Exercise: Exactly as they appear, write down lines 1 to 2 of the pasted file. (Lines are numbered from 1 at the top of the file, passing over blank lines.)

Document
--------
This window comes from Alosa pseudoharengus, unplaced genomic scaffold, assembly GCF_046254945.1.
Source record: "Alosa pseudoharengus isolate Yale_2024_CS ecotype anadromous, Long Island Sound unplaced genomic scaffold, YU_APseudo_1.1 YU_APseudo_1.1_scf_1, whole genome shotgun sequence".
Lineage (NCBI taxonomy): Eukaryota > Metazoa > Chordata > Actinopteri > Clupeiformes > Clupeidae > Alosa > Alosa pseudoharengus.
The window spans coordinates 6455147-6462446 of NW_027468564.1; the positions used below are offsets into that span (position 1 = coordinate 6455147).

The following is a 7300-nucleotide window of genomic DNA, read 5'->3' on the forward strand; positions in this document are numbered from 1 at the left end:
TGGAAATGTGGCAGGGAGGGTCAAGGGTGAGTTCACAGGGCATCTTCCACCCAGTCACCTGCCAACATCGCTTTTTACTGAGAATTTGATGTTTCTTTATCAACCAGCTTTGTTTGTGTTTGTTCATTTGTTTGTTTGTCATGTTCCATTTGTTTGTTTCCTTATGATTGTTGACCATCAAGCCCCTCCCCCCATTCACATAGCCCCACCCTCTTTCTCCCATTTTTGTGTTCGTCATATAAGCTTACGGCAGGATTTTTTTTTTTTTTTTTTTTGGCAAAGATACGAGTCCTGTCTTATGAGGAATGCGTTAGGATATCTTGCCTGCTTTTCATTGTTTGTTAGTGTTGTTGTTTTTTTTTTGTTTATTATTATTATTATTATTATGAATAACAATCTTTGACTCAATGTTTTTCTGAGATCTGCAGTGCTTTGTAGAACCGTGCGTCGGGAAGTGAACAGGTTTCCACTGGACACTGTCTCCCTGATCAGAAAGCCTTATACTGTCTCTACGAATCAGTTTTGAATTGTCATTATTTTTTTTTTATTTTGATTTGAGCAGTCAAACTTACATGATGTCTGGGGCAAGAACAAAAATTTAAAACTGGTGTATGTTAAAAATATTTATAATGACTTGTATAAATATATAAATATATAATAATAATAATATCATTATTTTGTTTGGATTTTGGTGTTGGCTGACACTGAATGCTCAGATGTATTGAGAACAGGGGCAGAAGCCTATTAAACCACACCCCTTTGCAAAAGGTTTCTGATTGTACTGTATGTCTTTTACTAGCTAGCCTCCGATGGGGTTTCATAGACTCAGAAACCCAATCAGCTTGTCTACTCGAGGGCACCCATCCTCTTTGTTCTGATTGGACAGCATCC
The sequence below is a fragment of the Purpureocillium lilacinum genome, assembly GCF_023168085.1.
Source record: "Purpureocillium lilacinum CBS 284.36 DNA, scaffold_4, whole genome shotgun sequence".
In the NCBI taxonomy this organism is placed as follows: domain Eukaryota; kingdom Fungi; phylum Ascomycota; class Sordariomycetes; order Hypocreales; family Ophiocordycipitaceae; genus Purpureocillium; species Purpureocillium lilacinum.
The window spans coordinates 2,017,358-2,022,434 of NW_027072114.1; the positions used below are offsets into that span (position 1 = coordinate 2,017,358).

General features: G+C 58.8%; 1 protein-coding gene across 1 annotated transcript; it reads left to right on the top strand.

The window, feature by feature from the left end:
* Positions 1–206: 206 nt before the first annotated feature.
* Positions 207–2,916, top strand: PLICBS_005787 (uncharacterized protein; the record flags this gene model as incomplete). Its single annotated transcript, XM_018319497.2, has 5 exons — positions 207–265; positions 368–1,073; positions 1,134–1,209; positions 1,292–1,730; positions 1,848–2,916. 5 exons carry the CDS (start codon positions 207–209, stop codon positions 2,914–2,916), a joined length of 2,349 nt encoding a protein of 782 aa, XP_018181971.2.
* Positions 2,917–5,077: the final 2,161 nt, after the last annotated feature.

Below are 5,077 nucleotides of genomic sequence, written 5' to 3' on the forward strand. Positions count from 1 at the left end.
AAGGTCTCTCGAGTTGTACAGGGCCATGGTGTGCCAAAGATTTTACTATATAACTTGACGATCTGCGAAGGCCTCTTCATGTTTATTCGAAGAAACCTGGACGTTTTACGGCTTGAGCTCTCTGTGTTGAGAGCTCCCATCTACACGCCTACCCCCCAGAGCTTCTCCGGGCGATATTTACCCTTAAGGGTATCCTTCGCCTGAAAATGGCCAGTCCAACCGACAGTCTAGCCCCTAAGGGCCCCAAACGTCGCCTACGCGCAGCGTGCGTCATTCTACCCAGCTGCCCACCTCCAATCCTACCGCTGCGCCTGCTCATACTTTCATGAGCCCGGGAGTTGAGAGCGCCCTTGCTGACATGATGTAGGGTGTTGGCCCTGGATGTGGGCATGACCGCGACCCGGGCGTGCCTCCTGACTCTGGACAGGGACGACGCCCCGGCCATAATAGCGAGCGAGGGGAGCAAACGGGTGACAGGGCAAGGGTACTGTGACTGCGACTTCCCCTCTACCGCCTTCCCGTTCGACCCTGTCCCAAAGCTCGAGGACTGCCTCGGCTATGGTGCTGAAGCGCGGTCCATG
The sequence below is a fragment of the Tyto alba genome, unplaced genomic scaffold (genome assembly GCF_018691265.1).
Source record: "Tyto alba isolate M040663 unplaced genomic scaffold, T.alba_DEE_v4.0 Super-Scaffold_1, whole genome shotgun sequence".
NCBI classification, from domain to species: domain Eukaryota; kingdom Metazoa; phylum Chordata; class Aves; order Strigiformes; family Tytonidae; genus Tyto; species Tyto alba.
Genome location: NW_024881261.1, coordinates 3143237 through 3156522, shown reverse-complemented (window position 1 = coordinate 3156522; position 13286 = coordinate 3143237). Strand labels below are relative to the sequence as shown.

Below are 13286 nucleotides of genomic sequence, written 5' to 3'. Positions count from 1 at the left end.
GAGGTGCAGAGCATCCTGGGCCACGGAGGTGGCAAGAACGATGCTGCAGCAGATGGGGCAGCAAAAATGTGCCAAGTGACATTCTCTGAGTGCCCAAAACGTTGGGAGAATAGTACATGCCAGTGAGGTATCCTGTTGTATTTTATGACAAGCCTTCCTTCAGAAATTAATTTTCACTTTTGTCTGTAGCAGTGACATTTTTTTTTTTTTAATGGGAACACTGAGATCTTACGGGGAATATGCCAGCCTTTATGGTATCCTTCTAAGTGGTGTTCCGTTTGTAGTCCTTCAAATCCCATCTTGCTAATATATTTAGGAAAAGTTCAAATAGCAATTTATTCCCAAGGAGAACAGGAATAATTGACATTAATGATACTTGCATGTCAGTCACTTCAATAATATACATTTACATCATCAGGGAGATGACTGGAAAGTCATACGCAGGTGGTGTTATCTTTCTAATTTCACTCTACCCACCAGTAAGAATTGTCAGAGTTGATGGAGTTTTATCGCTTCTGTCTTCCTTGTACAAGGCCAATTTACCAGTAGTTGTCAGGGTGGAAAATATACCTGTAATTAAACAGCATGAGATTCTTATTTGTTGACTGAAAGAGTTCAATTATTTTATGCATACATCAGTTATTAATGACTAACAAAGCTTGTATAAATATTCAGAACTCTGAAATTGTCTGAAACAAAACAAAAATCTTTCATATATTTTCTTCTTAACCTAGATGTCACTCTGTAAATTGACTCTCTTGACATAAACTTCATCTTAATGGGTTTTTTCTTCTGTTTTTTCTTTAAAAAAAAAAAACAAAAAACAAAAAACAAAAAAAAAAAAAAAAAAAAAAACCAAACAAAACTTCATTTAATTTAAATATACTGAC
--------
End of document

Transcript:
This window comes from Alosa pseudoharengus, unplaced genomic scaffold, assembly GCF_046254945.1.
Source record: "Alosa pseudoharengus isolate Yale_2024_CS ecotype anadromous, Long Island Sound unplaced genomic scaffold, YU_APseudo_1.1 YU_APseudo_1.1_scf_1, whole genome shotgun sequence".